Wow, nice. A pleasant response to my argument. Doesn’t happen much in this world anymore.

Anyway, I sincerely believe the people would vote down the dunes. I mean, the business people on Grand, or the guy who owns the market next to Juan’s or Juan himself, love the buggy crowd, but I’m not sure the rest of the citizens do. We’ll have to agree to disagree on that one.

And, yes, I enjoy the coastline with my dog a little farther north where four-footed friends are welcome and combustion engines are not.

All the best to you as well.

State Parks needs to go after the APCD for $21.5 million they spent on mitigating a problem that was 14 percent theirs. 14 percent of $25 million is $3.5 million.

Let me get this straight in my head—

State parks, who blew $25 million tax dollars for a, admittedly, terrifically flawed and error filled “study”, is going to use this, admittedly, terrifically flawed and error filled “study” anyway, to decide if the dunes that have been formed for 100’s of thousands, if not millions, of years by the wind blowing seaborne sand and dust into 22,000 acres of sandy hills, AND the 25 square miles of the Nipomo Mesa, are……. dusty?

I’m no genius, but compared to the people of State Parks and the Coastal Commission, I seem to be on the top of the Mensa list.

Welcome to another episode of “Quest for Dollars” where different government agencies fight among one and other for revenue and relevance..

Locally if it’s not Plovers or Steelhead it’s the dust.

Will the horror ever end?!

I personally lived on the bluff side of the Mesa for 25 years and guess what? The whole thing is a friggin’ sand dune! From Nipomo to Arroyo … and when the wind blows dust moves , no matter what.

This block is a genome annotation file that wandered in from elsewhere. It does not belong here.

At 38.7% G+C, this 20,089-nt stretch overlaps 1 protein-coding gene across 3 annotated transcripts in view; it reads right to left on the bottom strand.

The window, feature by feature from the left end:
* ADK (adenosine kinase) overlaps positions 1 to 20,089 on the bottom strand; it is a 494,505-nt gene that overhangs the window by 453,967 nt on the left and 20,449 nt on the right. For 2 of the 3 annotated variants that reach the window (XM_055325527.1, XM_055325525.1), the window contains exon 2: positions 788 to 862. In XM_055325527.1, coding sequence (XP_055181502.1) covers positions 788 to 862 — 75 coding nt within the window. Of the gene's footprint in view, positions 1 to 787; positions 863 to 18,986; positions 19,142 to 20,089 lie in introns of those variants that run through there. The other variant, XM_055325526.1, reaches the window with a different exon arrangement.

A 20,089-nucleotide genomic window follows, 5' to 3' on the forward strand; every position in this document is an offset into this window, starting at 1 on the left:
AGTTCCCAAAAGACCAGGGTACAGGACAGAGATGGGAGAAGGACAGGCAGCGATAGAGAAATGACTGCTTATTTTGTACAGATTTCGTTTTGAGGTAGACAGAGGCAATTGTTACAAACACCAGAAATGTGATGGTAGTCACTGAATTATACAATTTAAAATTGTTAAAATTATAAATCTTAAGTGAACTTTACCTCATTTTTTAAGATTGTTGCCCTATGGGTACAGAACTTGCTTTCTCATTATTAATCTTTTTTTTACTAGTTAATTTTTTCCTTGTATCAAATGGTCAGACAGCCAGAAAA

The Scripps scientists blew holes in the State’s pitiful study, but the keep coming and coming.

Why? The Sacramento Agenda . Must get rid of all sources of fossil fuel use to advert “ Climate Crisis” the scam of the century.- and pick up some more taxpayer dollars and power on the way.

As many can see , inside and outside local and State government – the writing is on the wall. Every district , municipality and agency is running out of money and pushing big deficits.

I hope I live long enough to see The People take back the power and purse from these heckling and destructive actors. I am not a dune enthusiast, but I hope the Friends of the Dunes don’t half to spend more money to defend their rights and access. Over 1000 miles of coastline , we should be able to leave this little stretch as a playground for our neighbors who like these pursuits.

We have waaaay too much government “ help” these days.

I sincerely believe that if you asked “The People” of Oceano, Nipomo and Grover Beach, the communities that are most affected by recreation on the dunes, I think they would have closed it years ago.

“The Friends of the Dunes” are not local. Rather, they simply come to Oceano to ride their contraptions. In fact, of the eight listed Board Members of the “Friends of the Dunes” only one lives locally.

The “1000 miles of coastline” are among the most pristine areas in the world and should not be treated as a playground for drunks riding emissions spewing death mobiles. There are miles upon miles of desert in California and Nevada that is wide open for these “recreation seekers.”